Trinidad was founded in the early 16th century but owes its existence and its historical raison d’être to the sugar industry that flourished there and in the nearby Valley de los Ingenios (Valley of the Sugar Mills) from the late 18th century to the late 19th century. The exemplary city of Trinidad’s prosperity during this period is clearly legible in its existing built environment, its buildings ranging in expression from modest, vernacular variants to elaborate, luxurious edifices. In 1988, listed in UNESCO World Heritage list.
Located in the central Cuban province of Sanenios.
About Trinidad and the Valley de los Ingenios
1. The Valley de los Ingenios is a remarkable testimony to the development of the sugar industry. A living museum of Cuban sugar production, it includes the sites of 75 former cane sugar mills, plantation houses, barracks and other facilities related to this vulnerable industry, which has witnessed a gradual and progressive decline.
2. Trinidad’s urban ensemble of domestic buildings has an exceptional typological continuity and homogeneity in terms of construction and design, in a vernacular fashion nuanced by small- to medium-sized lots, in which early 18th century buildings strongly marked by Andalusian and Moorish influences blend harmoniously with more elaborate 19th-century models that splendidly mix European neoclassical forms, superimposed on traditional spatial patterns.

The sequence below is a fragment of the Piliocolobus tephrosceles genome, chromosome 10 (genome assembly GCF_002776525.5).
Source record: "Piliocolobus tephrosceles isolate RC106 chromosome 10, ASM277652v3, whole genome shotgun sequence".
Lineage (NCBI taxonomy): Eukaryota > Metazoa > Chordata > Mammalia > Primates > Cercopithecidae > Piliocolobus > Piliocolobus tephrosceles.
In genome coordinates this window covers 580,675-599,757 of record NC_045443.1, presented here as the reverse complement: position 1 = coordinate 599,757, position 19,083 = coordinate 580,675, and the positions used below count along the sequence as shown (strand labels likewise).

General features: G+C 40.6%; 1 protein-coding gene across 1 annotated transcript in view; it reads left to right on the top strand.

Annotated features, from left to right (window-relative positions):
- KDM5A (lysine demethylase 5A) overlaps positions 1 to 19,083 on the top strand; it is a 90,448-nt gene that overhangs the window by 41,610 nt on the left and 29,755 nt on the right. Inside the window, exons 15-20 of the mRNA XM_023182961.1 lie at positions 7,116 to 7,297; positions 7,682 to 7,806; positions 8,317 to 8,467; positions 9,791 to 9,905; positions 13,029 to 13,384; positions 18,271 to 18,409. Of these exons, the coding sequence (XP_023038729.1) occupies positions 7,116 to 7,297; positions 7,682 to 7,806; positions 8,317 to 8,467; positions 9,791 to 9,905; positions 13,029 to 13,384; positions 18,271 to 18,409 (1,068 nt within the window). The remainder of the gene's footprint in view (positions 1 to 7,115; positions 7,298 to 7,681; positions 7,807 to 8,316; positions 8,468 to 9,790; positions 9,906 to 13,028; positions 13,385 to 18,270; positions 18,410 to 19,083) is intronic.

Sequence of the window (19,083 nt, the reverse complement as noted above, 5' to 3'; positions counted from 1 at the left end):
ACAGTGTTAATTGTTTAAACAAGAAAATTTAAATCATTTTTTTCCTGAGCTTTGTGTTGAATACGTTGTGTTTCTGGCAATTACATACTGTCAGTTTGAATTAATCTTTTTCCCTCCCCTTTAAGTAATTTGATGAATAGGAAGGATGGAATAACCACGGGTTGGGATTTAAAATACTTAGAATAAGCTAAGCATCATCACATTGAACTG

3. The heart of the 37-ha historic centre is Plaza Mayor, on which, overlooked by the campanile of the Convento de San Francisco, stand two noteworthy edifices: the Palacio Brunet, which provides the most authentic picture of the golden age of the city; and the neoclassical-style Palacio Cantero, which now houses the municipal history museum.
4. In addition to its architecture, much of Trinidad’s urban fabric, including the irregular system of squares and plazas, cobblestone streets and other historical and urban elements, has been preserved.
5. Trinidad and the Valley de los Ingenios is authentic in terms of locations and settings, forms and designs, and materials and substances. Because Trinidad is comprised predominantly of single-family houses, the overcrowding common to other historic centres has been avoided, thereby contributing greatly to the retention of the original interiors. The use of centuries-old techniques and building materials has persisted, including traditional lime mortar, wood, terracotta clay roofing tiles and cobbled streets.
Best Time to Visit
If you are planning a Travel to Cuba then the best time to visit is from December to May, when you can expect dry, sunny days and plenty of blue skies. The wet season begins in June.